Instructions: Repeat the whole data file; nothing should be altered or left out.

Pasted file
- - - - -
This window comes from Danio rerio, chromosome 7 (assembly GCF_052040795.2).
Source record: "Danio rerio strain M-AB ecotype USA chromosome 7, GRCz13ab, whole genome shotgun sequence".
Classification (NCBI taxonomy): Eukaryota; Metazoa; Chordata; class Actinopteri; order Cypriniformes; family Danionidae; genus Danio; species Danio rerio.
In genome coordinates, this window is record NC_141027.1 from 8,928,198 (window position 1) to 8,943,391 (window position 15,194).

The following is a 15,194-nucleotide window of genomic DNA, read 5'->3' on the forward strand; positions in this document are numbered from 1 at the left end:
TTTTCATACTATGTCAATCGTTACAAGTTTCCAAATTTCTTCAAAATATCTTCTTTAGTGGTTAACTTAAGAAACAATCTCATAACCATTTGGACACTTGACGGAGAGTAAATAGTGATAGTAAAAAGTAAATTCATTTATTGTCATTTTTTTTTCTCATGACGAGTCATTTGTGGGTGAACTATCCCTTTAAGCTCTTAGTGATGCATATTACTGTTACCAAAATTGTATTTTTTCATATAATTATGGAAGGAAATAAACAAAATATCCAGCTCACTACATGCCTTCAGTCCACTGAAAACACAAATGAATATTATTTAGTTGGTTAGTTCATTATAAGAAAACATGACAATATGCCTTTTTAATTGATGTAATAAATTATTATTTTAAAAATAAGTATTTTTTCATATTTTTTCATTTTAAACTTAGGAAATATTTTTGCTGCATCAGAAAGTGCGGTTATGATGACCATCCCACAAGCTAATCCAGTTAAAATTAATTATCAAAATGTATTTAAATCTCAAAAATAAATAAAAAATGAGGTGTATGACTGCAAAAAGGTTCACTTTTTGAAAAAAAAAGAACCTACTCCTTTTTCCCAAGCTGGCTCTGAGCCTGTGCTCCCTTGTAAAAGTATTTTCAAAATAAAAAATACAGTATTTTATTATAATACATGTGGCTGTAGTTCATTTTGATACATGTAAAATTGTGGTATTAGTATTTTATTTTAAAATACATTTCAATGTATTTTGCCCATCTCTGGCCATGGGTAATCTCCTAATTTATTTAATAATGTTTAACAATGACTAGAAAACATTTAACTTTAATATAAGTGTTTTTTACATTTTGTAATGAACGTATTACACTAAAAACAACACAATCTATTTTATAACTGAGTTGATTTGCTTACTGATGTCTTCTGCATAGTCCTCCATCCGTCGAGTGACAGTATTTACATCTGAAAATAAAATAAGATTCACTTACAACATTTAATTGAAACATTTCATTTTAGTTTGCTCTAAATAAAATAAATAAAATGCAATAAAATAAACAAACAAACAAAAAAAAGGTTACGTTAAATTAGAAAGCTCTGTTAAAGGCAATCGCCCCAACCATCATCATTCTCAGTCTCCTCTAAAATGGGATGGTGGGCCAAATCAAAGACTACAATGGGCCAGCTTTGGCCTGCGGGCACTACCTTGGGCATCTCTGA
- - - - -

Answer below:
This window comes from Danio rerio, chromosome 7 (assembly GCF_052040795.2).
Source record: "Danio rerio strain M-AB ecotype USA chromosome 7, GRCz13ab, whole genome shotgun sequence".
Classification (NCBI taxonomy): Eukaryota; Metazoa; Chordata; class Actinopteri; order Cypriniformes; family Danionidae; genus Danio; species Danio rerio.
In genome coordinates, this window is record NC_141027.1 from 8,928,198 (window position 1) to 8,943,391 (window position 15,194).

The following is a 15,194-nucleotide window of genomic DNA, read 5'->3' on the forward strand; positions in this document are numbered from 1 at the left end:
TTTTCATACTATGTCAATCGTTACAAGTTTCCAAATTTCTTCAAAATATCTTCTTTAGTGGTTAACTTAAGAAACAATCTCATAACCATTTGGACACTTGACGGAGAGTAAATAGTGATAGTAAAAAGTAAATTCATTTATTGTCATTTTTTTTTCTCATGACGAGTCATTTGTGGGTGAACTATCCCTTTAAGCTCTTAGTGATGCATATTACTGTTACCAAAATTGTATTTTTTCATATAATTATGGAAGGAAATAAACAAAATATCCAGCTCACTACATGCCTTCAGTCCACTGAAAACACAAATGAATATTATTTAGTTGGTTAGTTCATTATAAGAAAACATGACAATATGCCTTTTTAATTGATGTAATAAATTATTATTTTAAAAATAAGTATTTTTTCATATTTTTTCATTTTAAACTTAGGAAATATTTTTGCTGCATCAGAAAGTGCGGTTATGATGACCATCCCACAAGCTAATCCAGTTAAAATTAATTATCAAAATGTATTTAAATCTCAAAAATAAATAAAAAATGAGGTGTATGACTGCAAAAAGGTTCACTTTTTGAAAAAAAAAGAACCTACTCCTTTTTCCCAAGCTGGCTCTGAGCCTGTGCTCCCTTGTAAAAGTATTTTCAAAATAAAAAATACAGTATTTTATTATAATACATGTGGCTGTAGTTCATTTTGATACATGTAAAATTGTGGTATTAGTATTTTATTTTAAAATACATTTCAATGTATTTTGCCCATCTCTGGCCATGGGTAATCTCCTAATTTATTTAATAATGTTTAACAATGACTAGAAAACATTTAACTTTAATATAAGTGTTTTTTACATTTTGTAATGAACGTATTACACTAAAAACAACACAATCTATTTTATAACTGAGTTGATTTGCTTACTGATGTCTTCTGCATAGTCCTCCATCCGTCGAGTGACAGTATTTACATCTGAAAATAAAATAAGATTCACTTACAACATTTAATTGAAACATTTCATTTTAGTTTGCTCTAAATAAAATAAATAAAATGCAATAAAATAAACAAACAAACAAAAAAAAGGTTACGTTAAATTAGAAAGCTCTGTTAAAGGCAATCGCCCCAACCATCATCATTCTCAGTCTCCTCTAAAATGGGATGGTGGGCCAAATCAAAGACTACAATGGGCCAGCTTTGGCCTGCGGGCACTACCTTGGGCATCTCTGA